• July 8, 2016Bost, R-Ill., House speech: Personal explanation for roll call vote no.387, and would have voted yea if present. Congressional Record p. E1073

  • July 8, 2016House Vote 399 Opioid Abuse Treatment and Prevention — Conference Report
    Adoption of the conference report on the bill that would authorize $103 million to the Justice Department each year through fiscal 2021 to award grants to state, local and tribal governments to provide services relating to opioid abuse, including first-responder training for opioid overdose reversal drugs and treatment alternatives to incarceration programs. The measure would create several new opioid treatment programs within the Health and Human Services Department, including state demonstration grants for comprehensive opioid abuse response and grants to recovery community organizations. The measure would require the Food and Drug Administration to seek recommendations from an advisory committee before approving the use of new opioid drugs. The measure would require Medicare prescription drug plans to develop a drug management program to limit access for beneficiaries who are at risk of abuse. The measure would also require the VA to more closely track opioid use by veterans within the VA health care system and to expand its opioid safety initiative at VA medical facilities. Adopted (thus sent to the Senate) 407-5. Congressional Record p. H4561

  • July 8, 2016 — Conference report considered by the House. Congressional Record p. H4554-H4561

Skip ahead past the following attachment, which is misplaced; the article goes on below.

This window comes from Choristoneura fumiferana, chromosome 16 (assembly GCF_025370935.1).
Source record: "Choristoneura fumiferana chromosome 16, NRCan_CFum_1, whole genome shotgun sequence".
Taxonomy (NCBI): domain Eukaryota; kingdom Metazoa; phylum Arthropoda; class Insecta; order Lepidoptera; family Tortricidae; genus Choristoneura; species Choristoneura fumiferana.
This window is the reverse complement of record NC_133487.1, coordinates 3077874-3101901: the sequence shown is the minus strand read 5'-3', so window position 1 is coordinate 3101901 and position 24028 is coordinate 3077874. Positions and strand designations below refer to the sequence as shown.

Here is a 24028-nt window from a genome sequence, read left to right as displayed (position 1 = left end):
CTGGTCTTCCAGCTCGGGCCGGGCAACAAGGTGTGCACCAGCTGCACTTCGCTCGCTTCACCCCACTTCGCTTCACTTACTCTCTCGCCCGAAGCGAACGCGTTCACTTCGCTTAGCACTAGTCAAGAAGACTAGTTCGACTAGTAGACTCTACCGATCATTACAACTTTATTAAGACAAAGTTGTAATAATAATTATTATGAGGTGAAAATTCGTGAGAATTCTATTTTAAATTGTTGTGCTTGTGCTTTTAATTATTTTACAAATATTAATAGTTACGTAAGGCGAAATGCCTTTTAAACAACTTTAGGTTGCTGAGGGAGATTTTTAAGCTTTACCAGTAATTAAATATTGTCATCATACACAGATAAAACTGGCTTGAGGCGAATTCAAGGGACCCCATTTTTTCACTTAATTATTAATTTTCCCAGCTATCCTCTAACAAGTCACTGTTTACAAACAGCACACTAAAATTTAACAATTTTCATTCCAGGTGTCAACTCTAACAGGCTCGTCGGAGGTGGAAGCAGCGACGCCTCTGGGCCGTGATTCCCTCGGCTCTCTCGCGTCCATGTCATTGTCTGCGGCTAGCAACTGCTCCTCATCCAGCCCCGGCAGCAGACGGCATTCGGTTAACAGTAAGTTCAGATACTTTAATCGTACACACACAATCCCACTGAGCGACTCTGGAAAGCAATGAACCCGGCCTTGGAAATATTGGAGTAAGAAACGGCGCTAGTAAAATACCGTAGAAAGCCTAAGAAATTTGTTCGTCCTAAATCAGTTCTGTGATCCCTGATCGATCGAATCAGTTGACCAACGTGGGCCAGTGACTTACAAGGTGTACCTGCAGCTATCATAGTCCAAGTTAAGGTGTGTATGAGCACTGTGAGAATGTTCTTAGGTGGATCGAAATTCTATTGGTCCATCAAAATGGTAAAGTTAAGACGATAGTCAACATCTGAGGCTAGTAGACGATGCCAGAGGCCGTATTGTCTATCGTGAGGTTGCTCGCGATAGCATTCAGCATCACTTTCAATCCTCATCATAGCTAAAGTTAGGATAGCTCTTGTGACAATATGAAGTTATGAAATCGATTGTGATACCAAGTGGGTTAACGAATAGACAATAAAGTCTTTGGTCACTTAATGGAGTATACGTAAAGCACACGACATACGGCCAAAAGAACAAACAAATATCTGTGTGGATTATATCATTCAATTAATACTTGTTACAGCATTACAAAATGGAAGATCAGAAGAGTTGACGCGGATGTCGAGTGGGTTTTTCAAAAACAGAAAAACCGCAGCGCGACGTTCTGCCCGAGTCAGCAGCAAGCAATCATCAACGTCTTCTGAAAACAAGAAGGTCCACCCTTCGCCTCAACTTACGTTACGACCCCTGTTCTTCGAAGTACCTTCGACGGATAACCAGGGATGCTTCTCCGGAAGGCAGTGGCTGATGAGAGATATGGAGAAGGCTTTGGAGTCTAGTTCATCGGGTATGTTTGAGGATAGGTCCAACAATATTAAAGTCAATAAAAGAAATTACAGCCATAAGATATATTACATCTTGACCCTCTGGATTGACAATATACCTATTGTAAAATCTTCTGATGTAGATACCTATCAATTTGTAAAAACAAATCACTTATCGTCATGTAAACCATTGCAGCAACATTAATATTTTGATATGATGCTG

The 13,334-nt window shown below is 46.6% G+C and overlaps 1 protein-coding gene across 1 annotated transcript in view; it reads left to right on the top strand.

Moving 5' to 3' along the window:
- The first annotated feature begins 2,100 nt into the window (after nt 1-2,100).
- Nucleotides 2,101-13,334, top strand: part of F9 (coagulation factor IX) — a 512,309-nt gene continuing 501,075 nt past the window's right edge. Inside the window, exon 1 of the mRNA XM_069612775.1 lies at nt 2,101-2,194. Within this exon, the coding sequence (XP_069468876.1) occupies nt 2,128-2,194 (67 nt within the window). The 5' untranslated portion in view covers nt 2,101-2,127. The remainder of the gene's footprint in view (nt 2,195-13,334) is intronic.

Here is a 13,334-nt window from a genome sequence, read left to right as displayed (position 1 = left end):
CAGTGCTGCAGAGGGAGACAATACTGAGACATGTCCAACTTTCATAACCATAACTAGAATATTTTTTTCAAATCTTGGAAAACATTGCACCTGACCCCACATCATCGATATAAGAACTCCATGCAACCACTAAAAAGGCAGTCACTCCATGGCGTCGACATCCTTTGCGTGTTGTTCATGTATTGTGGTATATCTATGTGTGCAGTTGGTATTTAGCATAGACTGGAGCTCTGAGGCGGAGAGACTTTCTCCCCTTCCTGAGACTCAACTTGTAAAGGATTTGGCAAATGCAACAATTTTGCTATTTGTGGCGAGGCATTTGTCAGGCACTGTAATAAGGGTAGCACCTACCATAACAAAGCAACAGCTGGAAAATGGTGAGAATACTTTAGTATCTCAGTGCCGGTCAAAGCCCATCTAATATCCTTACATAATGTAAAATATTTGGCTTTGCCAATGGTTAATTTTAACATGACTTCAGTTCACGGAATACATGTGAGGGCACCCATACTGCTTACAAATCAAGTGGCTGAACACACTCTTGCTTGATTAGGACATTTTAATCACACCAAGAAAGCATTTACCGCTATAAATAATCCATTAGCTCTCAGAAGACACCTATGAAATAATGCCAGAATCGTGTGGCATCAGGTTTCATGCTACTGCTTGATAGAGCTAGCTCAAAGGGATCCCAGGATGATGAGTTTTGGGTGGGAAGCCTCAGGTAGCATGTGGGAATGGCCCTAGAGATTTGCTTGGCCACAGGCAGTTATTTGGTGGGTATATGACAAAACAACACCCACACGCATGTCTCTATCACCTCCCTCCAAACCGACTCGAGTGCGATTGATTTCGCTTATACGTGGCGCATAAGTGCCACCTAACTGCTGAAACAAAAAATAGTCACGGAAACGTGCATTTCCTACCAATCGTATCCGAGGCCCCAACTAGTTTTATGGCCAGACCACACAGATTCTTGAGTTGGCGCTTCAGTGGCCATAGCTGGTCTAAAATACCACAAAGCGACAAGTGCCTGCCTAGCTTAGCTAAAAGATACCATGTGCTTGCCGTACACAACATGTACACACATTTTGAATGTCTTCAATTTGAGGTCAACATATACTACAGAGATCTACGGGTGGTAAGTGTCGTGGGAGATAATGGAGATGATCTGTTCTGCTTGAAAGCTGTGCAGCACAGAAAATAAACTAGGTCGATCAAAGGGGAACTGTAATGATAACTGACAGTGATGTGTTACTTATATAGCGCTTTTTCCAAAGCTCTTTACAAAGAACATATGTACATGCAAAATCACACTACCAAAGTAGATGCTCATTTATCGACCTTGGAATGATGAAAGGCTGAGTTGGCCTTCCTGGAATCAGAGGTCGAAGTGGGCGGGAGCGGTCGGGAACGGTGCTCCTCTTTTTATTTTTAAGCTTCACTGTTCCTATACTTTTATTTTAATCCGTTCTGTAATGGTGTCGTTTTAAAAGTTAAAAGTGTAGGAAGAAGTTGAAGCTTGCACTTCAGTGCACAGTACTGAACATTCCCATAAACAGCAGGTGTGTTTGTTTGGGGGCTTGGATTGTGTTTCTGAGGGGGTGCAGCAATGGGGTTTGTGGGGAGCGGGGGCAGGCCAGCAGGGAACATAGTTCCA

• July 7, 2016House Vote 388 Opioid Abuse and NDAA — Rule
    Adoption of the rule (H Res 809) that would provide for House floor consideration of the conference report to accompany the opioid measure (S 524) and would authorize a motion to go to conference on the fiscal 2017 National Defense Authorization Act (S 2943). Adopted 243-177. Congressional Record p. H4523

  • July 7, 2016House Vote 387 Opioid Abuse and NDAA — Previous Question
    Polis, D-Colo., motion to order the previous question (thus ending debate and possibility of amendment) on the rule (H Res 809) that would provide for House floor consideration of the conference report to accompany the opioid measure (S 524) and would authorize a motion to go to conference on the fiscal 2017 National Defense Authorization Act (S 2943). Motion agreed to 244-179. Congressional Record p. H4496-H4497, H4522-H4523